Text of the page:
How to File for Legal Separation

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“We would like to file for a legal separation but the woman involved is pregnant. We live in Greenville, Texas and don’t know how all the laws work. She is not pregnant with the husband’s baby. They have been separated for over a year now and have not lived together for that time. We don’t have a lot of money and every lawyer we have spoken to wants at least $400.00 just to speak to us. Could you please suggest someone we could speak to within our area. Also what legal rights she has within this separation. He has been abusive and increasing threatening and now that things have gotten so far out of hand we are at a point that we feel we no longer have any options. She is disabled and can not work and he has now withdrawn his financial support from her. Thank you in advance for your time and energy in answering these questions.”

[NOTE: Articles and answers on DearEsq., while written and published by lawyers, do not constitute legal advice, and no attorney-client relationship is formed by your reading of this information. You should always consult with an attorney for any legal situations.]

There may be a pro bono project through the county bar association. Call them and ask. You can find the number on line or in the phone book. Many Court houses (especially the family court house) have a free clinic to help people fill out paperwork. Call the family court clerk to see if there is one at your court. Often if people truly do not have the means to pay Court filing fees, a “waiver of fees” can be obtained. Many of the forms you might need may be available for free on line or at the local law library. Do a google search. Often there is someone at the Court who will examine documents before they are filed and force people to cure deficiencies before they take papers, and you might avail this of yourself if your paperwork is close.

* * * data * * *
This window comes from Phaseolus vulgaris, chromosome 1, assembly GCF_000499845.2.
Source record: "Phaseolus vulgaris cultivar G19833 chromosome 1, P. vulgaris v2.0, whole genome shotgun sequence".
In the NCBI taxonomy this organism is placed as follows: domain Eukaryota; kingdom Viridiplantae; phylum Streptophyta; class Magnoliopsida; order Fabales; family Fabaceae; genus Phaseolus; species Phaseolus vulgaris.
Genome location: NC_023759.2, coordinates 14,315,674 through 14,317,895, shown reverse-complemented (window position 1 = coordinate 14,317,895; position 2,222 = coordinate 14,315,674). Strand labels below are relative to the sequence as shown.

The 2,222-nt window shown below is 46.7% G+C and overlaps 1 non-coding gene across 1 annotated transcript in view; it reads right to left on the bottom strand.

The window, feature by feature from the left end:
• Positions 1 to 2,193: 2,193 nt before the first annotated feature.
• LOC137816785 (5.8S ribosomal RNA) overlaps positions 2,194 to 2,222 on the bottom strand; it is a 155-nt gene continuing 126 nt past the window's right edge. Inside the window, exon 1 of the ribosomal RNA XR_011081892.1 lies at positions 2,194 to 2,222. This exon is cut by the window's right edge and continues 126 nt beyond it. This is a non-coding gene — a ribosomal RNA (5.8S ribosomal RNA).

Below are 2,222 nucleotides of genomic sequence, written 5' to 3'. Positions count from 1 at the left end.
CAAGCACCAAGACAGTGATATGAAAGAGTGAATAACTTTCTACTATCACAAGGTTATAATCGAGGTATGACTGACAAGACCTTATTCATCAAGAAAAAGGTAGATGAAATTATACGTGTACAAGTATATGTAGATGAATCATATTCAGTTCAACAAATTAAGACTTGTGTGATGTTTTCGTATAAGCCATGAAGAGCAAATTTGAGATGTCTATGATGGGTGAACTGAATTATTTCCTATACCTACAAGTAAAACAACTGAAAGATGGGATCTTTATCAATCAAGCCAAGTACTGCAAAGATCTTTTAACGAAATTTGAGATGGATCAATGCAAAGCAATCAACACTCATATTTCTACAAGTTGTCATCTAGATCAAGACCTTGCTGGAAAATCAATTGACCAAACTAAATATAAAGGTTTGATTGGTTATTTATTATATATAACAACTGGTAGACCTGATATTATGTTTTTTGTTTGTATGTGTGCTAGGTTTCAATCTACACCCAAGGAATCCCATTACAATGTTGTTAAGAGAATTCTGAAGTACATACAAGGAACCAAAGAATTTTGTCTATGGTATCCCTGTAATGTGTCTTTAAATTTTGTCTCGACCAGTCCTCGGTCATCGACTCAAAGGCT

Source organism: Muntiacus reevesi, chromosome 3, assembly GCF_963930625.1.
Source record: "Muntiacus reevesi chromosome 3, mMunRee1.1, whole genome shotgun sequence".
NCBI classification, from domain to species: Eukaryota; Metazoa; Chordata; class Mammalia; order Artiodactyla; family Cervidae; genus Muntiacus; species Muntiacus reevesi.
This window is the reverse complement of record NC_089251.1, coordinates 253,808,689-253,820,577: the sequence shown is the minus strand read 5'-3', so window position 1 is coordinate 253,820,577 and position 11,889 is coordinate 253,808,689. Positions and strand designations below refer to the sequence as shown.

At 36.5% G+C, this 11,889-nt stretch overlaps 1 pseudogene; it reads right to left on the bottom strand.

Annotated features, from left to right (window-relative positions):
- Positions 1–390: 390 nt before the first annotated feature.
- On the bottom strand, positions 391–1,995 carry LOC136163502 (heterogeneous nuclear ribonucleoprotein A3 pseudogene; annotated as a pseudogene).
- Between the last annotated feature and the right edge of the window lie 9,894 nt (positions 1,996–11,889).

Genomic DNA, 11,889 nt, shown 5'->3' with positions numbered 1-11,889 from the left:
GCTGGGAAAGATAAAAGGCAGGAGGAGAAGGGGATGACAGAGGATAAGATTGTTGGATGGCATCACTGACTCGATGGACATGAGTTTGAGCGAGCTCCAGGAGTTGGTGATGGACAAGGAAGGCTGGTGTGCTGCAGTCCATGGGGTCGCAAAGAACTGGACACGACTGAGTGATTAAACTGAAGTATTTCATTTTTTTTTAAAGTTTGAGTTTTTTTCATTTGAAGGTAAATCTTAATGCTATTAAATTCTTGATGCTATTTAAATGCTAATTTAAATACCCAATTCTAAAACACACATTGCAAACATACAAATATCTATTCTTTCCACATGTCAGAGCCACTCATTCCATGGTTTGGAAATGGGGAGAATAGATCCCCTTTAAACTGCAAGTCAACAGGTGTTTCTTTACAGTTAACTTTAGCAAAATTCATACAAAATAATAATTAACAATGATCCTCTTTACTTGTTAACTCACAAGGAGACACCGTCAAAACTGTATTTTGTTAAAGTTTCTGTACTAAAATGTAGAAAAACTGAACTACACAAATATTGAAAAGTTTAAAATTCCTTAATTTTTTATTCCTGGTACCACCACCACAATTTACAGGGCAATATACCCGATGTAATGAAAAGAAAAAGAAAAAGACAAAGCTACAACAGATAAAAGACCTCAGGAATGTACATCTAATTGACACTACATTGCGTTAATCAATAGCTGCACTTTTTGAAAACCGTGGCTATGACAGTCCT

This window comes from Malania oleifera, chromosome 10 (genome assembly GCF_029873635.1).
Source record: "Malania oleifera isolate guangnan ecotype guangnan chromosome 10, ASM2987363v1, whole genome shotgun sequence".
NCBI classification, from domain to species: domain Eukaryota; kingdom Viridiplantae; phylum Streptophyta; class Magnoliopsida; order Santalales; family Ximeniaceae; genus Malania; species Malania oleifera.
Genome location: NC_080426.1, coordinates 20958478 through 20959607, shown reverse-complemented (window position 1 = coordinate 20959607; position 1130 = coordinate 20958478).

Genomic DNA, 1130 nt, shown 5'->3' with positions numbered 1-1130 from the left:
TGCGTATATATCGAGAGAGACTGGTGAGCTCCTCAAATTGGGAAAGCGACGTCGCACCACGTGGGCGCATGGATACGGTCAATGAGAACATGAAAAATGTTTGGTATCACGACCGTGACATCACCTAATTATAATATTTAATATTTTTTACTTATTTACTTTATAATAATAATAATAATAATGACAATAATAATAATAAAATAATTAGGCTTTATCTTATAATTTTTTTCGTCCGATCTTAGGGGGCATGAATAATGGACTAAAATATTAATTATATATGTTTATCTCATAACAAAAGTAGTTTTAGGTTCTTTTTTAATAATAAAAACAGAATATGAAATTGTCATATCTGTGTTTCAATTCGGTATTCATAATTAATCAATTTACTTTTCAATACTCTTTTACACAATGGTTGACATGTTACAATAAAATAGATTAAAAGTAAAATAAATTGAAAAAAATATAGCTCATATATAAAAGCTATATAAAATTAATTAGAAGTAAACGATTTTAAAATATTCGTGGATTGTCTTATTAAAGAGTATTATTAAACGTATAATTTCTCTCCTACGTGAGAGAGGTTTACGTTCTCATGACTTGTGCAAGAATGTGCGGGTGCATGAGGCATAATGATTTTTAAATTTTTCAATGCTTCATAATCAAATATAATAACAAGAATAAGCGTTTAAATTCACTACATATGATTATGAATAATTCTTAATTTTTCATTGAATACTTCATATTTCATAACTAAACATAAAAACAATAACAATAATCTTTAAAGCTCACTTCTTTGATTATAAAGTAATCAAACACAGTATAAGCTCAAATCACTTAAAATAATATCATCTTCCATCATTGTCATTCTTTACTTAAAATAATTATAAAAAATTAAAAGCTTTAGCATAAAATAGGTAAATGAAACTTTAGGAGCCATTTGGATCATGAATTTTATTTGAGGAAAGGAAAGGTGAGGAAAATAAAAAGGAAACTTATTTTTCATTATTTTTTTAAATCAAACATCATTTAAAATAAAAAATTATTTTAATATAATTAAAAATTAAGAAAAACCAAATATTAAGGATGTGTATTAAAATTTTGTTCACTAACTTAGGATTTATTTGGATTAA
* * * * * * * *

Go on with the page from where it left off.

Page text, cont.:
If there are no complicated issues, many states allow paralegals to fill out some paperwork. If there is a need for immediate spousal support (alimony), a motion for same can usually be filed at the time of filing initial paperwork. Many states have provisions for the payment of attorney fees to the disadvantaged party.

As far as rights, depending on the length of the marriage, she may be entitled to spousal support. If they have kids, and she has custody, she would be entitled to child support. If he has been abusive, she would have the right to end the marriage.

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Author: House Attorney

A house attorney has answered this question.

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